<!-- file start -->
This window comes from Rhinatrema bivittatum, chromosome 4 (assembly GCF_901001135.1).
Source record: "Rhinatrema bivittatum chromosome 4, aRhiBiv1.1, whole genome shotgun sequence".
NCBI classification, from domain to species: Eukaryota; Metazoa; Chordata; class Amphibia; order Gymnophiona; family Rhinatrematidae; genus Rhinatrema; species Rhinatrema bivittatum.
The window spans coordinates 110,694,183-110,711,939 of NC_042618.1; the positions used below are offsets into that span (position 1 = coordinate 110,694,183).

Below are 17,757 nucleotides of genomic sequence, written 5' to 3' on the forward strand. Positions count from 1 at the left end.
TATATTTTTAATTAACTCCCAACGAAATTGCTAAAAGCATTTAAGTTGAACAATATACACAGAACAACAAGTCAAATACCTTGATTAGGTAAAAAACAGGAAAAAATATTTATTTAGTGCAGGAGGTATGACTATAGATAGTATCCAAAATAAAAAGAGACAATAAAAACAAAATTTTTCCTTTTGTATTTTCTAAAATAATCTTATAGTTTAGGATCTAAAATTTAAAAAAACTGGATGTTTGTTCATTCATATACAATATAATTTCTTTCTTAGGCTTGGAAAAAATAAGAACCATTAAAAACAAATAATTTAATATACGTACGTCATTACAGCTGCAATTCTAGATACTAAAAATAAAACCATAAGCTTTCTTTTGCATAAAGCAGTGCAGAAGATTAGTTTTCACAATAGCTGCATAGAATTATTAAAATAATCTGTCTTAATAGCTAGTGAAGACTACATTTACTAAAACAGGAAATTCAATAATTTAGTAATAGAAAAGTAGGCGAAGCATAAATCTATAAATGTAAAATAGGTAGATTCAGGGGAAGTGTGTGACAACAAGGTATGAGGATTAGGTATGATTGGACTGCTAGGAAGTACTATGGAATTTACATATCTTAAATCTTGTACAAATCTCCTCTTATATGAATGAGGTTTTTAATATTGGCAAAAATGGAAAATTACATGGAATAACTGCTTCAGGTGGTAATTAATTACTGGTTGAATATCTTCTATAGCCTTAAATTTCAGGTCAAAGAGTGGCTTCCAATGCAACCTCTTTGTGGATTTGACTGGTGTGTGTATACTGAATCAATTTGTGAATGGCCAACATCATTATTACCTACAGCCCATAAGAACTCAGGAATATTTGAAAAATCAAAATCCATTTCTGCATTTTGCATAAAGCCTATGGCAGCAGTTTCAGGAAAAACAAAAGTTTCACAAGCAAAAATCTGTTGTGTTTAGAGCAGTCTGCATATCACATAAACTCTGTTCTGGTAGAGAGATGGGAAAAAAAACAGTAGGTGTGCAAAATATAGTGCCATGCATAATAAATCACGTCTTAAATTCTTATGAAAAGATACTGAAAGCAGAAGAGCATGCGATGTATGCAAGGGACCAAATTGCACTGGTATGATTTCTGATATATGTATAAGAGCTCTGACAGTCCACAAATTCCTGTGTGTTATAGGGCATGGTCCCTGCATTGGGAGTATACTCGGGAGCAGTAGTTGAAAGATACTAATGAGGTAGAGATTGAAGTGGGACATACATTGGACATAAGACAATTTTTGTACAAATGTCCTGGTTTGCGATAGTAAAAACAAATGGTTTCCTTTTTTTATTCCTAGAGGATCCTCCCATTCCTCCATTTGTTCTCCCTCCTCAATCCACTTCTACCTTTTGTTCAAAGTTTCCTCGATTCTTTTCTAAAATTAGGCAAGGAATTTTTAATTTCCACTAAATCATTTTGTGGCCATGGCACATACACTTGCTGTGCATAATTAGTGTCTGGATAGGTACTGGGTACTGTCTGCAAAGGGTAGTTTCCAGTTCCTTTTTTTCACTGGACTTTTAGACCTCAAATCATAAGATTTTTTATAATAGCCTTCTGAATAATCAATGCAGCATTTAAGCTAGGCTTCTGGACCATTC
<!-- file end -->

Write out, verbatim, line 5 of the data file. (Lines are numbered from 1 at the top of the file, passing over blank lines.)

Below are 17,757 nucleotides of genomic sequence, written 5' to 3' on the forward strand. Positions count from 1 at the left end.